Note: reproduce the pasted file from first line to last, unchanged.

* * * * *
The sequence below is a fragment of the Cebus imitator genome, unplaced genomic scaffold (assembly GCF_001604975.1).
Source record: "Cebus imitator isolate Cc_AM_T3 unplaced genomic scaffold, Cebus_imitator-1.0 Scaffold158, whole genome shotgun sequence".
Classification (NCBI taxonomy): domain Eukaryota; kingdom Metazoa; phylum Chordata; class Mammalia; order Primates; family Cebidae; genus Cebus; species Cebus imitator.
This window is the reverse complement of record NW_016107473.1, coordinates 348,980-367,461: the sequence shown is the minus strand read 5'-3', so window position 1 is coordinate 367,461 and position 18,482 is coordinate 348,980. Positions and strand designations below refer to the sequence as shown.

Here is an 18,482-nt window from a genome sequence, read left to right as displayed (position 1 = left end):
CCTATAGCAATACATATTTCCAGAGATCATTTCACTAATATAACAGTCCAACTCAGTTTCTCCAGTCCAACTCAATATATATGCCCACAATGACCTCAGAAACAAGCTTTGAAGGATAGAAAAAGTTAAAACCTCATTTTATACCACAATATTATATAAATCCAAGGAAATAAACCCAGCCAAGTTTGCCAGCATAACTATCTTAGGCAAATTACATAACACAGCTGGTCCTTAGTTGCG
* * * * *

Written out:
The sequence below is a fragment of the Cebus imitator genome, unplaced genomic scaffold (assembly GCF_001604975.1).
Source record: "Cebus imitator isolate Cc_AM_T3 unplaced genomic scaffold, Cebus_imitator-1.0 Scaffold158, whole genome shotgun sequence".
Classification (NCBI taxonomy): domain Eukaryota; kingdom Metazoa; phylum Chordata; class Mammalia; order Primates; family Cebidae; genus Cebus; species Cebus imitator.
This window is the reverse complement of record NW_016107473.1, coordinates 348,980-367,461: the sequence shown is the minus strand read 5'-3', so window position 1 is coordinate 367,461 and position 18,482 is coordinate 348,980. Positions and strand designations below refer to the sequence as shown.

Here is an 18,482-nt window from a genome sequence, read left to right as displayed (position 1 = left end):
CCTATAGCAATACATATTTCCAGAGATCATTTCACTAATATAACAGTCCAACTCAGTTTCTCCAGTCCAACTCAATATATATGCCCACAATGACCTCAGAAACAAGCTTTGAAGGATAGAAAAAGTTAAAACCTCATTTTATACCACAATATTATATAAATCCAAGGAAATAAACCCAGCCAAGTTTGCCAGCATAACTATCTTAGGCAAATTACATAACACAGCTGGTCCTTAGTTGCG